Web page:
This recent study was conducted on bacteria and biofilms in vitro, essentially meaning in a petri dish rather than on a human or an animal. Prakash is quick to point out that the studies set the stage for further research--experiments that will help scientists better understand the reasons why biofilms work the way they do. That fundamental understanding will help improve the design of electroceutical bandages, he said.

But in the meantime, Prakash and his team sent a few prototypes to The Ohio State University College of Veterinary Medicine. Last year, veterinarians used the bandages to help heal an open sore on a dog with a wound that just wouldn't get better, even while being treated with antibiotic medications.

"If the infection is present, wounds will not heal," Prakash said. "So we need to find a way to get through the biofilm to the bacteria."

The dog arrived at Ohio State late in 2017 with an open, infected wound. Within a week of using the bandage, half of the wound had healed; within 11 days, the infection had cleared.

Those results are promising, Prakash said, but early. The team hopes to conduct additional studies and collaborate with microbiologists at Ohio State to further understand the reasons why these bandages successfully destroy bacteria when other treatment options have failed.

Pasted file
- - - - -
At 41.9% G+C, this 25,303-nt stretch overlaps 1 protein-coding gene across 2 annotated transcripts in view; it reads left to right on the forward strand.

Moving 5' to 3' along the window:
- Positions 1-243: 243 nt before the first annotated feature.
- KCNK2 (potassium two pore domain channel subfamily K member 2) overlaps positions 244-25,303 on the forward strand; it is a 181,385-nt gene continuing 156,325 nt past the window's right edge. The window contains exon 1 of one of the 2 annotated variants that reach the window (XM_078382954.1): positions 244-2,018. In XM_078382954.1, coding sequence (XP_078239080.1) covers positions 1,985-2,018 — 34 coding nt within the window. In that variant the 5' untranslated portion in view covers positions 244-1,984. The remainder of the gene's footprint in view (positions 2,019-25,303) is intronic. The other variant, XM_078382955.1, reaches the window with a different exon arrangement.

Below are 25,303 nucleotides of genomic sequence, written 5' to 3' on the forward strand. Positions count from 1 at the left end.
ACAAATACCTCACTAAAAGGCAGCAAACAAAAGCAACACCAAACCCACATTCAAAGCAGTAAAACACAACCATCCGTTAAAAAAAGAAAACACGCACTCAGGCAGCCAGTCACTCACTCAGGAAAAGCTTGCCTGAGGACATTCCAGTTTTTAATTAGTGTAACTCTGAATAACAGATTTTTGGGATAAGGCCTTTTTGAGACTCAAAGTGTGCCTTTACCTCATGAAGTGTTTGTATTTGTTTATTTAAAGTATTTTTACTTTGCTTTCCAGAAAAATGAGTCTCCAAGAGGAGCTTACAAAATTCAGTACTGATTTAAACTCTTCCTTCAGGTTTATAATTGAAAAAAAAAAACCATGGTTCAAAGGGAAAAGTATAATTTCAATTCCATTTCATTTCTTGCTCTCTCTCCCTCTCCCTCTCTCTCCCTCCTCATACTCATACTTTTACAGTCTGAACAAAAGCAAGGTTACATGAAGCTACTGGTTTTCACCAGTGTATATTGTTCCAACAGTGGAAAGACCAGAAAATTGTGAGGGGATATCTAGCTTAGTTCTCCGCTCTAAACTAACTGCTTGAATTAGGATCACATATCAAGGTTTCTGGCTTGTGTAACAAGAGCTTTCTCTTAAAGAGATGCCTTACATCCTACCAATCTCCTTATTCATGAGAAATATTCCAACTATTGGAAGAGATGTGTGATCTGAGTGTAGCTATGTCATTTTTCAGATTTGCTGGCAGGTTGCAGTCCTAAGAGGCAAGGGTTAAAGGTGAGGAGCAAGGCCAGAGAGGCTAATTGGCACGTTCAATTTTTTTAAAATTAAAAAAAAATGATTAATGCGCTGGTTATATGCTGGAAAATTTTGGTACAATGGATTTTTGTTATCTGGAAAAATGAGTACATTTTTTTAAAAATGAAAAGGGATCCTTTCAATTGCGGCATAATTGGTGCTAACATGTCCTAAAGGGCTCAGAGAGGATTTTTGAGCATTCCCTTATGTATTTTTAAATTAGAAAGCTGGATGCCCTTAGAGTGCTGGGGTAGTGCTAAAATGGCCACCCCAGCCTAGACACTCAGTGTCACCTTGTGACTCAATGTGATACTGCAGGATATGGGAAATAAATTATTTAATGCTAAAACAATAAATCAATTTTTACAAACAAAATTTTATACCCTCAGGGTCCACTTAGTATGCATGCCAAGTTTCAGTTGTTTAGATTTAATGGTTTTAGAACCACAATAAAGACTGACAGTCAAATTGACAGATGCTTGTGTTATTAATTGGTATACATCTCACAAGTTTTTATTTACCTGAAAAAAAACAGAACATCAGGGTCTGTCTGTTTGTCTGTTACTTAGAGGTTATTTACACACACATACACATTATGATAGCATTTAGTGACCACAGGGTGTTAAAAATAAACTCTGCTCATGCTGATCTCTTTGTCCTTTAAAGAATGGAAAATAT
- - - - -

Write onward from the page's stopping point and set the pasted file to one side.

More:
Source: Eurekalert

News A-Z
News Category
What's New on Medindia
Health Benefits of Sea Buckthorn
Contraceptive Pills in Polycystic Ovary Syndrome (PCOS) Curtail Type 2 Diabetes Risk
Mushroom May Help Cut Down the Odds of Developing Depression
View all

Medindia Newsletters Subscribe to our Free Newsletters!
Terms & Conditions and Privacy Policy.

More News on:
Benefits of Meditation / Meditation Therapy Keloids Bleeding (Hemorrhagic) Diathesis 

Recommended Reading
Smart Bandages Improve Healing of Chronic Wounds
Smart bandages that are designed to check how well a wound is healing and to deliver drugs ......
Mobile Skin Bioprinter Can Speed Up Wound Healing
Mobile skin bioprinter can help heal wounds and treat burns much faster. Scientists have created a ....
New Rubbery 'Smart' Material Could Treat Open Wounds, Infections and Cancer
Newly developed rubbery 'smart' material can treat open wounds, infections, and cancer. This new ......
Novel Skin-like Sensor Can Track Oxygenation of Healing Wounds in Real Time
New skin-like sensor can help monitor oxygenation of healing wounds in real time, reveals a new ......
Benefits of Meditation / Meditation Therapy
Meditation therapy is one of the best Alternative Therapies. It is a Mind-Body Medicine....
Bleeding (Hemorrhagic) Diathesis
Bleeding diathesis is a severe condition characterized by an increased tendency of the body to ......
Keloids are fibrous scars that extend beyond an original wound and are elevated from the skin ......

Disclaimer - All information and content on this site are for information and educational purposes only. The information should not be used for either diagnosis or treatment or both for any health related problem or disease. Always seek the advice of a qualified physician for medical diagnosis and treatment. Full Disclaimer

© All Rights Reserved 1997 - 2021

This site uses cookies to deliver our services. By using our site, you acknowledge that you have read and understand our Cookie Policy, Privacy Policy, and our Terms of Use